A blog maintained by Tevita Kete, PGR Officer

Secretariat of the Pacific Community (SPC), Suva, Fiji Islands



This weblog documents the activities of Pacific Agricultural Genetic Resources Network (PAPGREN), along with other information on plant genetic resources (PGR) in the Pacific.

The myriad varieties found within cultivated plants are fundamental to the present and future productivity of agriculture. PAPGREN, which is coordinated by the Land Resources Division of the Secretariat of the Pacific Community (SPC), helps Pacific countries and territories to conserve their crop genetic diversity sustainably, with technical assistance from the Bioversity International (BI) and support from NZAID and ACIAR.

SPC also hosts the Centre of Pacific Crops and Trees (CEPaCT). The CEPaCT maintains regional in vitro collections of crops important to the Pacific and carries out research on tissue culture technology. The CEPaCT Adviser is Dr Mary Taylor (MaryT@spc.int), the CEPaCT Curator is Ms Valerie Tuia (ValerieT@spc.int).




PAPGREN coordination and support

  • CTA
  • SPC
  • CEPaCT

     genebank locations
    Click on the thumbnail to see a map of the locations of Pacific genebanks. Click here to download a regional directory of genebanks in the Pacific, including information on their location, contact details and holdings.

    PAPGREN partners

    Mr William Wigmore
    Director of Research
    Ministry of Agriculture
    Department of Resources & Development
    P.O. Box 96
    Cook Islands
    Tel: (682) 28711-29720
    Fax: (682) 21881
    Email: cimoa@oyster.net.ck

    Mr Adelino S. Lorens
    Agriculture Pohnpei
    Office of Economic Affairs
    P.O. Box 1028
    Pohnpei 96941
    Federated States of Micronesia
    Tel: (691) 3202400
    Fax: (691) 3202127
    Email: pniagriculture@mail.fm

    Dr Lois Englberger
    Island Food Community of Pohnpei
    Research Advisor
    P.O. Box 2299
    Pohnpei 96941
    Federated States of Micronesia
    Email: nutrition@mail.fm

    Mr Apisai Ucuboi
    Director of Research
    Ministry of Agriculture, Fisheries & Forest
    Koronivia Research Station
    P.O. Box 77
    Fiji Islands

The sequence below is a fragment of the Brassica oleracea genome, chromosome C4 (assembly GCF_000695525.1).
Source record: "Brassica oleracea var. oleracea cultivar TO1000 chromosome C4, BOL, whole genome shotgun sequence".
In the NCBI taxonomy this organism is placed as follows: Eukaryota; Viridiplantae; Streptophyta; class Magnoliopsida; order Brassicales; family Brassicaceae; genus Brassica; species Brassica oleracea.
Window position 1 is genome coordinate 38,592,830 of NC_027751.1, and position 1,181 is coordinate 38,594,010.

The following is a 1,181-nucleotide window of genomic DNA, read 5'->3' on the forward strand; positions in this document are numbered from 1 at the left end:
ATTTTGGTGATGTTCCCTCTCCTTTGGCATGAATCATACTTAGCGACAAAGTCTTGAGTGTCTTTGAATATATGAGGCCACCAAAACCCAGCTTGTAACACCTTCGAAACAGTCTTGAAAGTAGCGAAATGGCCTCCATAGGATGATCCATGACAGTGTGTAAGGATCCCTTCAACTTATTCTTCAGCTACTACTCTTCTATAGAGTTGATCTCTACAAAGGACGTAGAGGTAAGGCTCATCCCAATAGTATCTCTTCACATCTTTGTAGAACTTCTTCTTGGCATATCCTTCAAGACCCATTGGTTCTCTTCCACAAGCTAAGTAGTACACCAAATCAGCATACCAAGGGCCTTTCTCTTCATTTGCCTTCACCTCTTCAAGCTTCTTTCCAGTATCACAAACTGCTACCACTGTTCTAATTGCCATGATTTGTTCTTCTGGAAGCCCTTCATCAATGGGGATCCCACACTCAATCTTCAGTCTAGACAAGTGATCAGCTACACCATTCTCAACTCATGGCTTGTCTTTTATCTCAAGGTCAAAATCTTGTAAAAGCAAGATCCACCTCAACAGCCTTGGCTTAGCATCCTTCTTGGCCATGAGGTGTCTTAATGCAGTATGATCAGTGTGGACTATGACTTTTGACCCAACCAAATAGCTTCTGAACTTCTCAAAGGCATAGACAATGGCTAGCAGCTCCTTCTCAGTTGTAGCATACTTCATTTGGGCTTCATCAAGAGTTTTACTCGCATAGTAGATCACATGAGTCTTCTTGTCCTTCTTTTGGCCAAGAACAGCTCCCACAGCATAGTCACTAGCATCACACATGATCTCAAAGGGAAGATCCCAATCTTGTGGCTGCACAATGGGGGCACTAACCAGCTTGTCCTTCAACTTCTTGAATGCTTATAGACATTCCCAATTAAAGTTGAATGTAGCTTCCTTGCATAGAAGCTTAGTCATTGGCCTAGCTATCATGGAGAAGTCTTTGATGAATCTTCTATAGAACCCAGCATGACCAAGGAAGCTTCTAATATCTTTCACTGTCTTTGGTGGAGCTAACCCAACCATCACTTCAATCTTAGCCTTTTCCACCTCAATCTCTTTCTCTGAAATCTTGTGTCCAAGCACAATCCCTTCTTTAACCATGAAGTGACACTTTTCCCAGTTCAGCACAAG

Tel: (679) 3477044
    Fax: (679) 3477546-400262
    Email: apisainu@yahoo.com

    Dr Maurice Wong
    Service du Developpement Rural
    B.P. 100
    Tahiti 98713
    French Polynesia
    Tel: (689) 42 81 44
    Fax: (689) 42 08 31
    Email: maurice.wong@rural.gov.pf

    Mr Tianeti Beenna Ioane
    Head, Research Section
    Division of Agriculture
    Ministry of Environment, Lands and Agricultural Development
    P.O. Box 267
    Tel: (686) 28096-28108-28080
    Fax: (686) 28121
    Email : agriculture@tskl.net.ki; Beenna_ti@yahoo.com

    Mr Frederick Muller
    Ministry of Resources & Development
    P.O. Box 1727
    Majuro 96960
    Marshall Islands
    Tel: (692) 6253206
    Fax: (692) 6257471
    Email: rndsec@ntamar.net

    Mr Herman Francisco
    Bureau of Agriculture
    Ministry of Resources & Development
    P.O. Box 460
    Koror 96940
    Tel: (680) 4881517
    Fax: (680) 4881725
    Email: bnrd@pnccwg.palaunet.com

    Ms Rosa Kambuou
    Principal Scientist PGR
    NARI Dry Lowlands Programme
    Laloki Agricultural Research Station
    P.O. Box 1828
    National Capital District
    Papua New Guinea
    Tel: (675) 3235511
    Fax: (675) 3234733
    Email: kambuou@global.net.pg

    Ms Laisene Samuelu
    Principal Crop Development Officer
    Crops Division
    Ministry of Agriculture, Forests, Fisheries & Meteorology
    P.O. Box 1874
    Tel: (685) 23416-20605
    Fax: (685) 20607-23996
    Email: lsamuelu@lesamoa.net

    Mr Jimi Saelea
    Director of Research
    Department of Agriculture and Livestock
    P.O. Box G13
    Solomon Islands
    Tel: (677) 27987

    Mr Tony Jansen
    Planting Materials Network
    Kastom Gaden Association
    Burns Creek, Honiara
    P.O. Box 742
    Solomon Islands
    Tel: (677) 39551
    Email: kastomgaden@solomon.com.sb

    Mr Finao Pole
    Head of Research
    Ministry of Agriculture & Forests
    P.O. Box 14
    Tel: (676) 23038
    Fax: (676) 24271
    Email: thaangana@hotmail.com

    Mr Frazer Bule Lehi
    Head of Research
    Department of Agriculture & Rural Development
    Private Mail Bag 040
    Port Vila
    Tel: (678) 22525
    Fax: (678) 25265
    Email: flehi@hotmail.com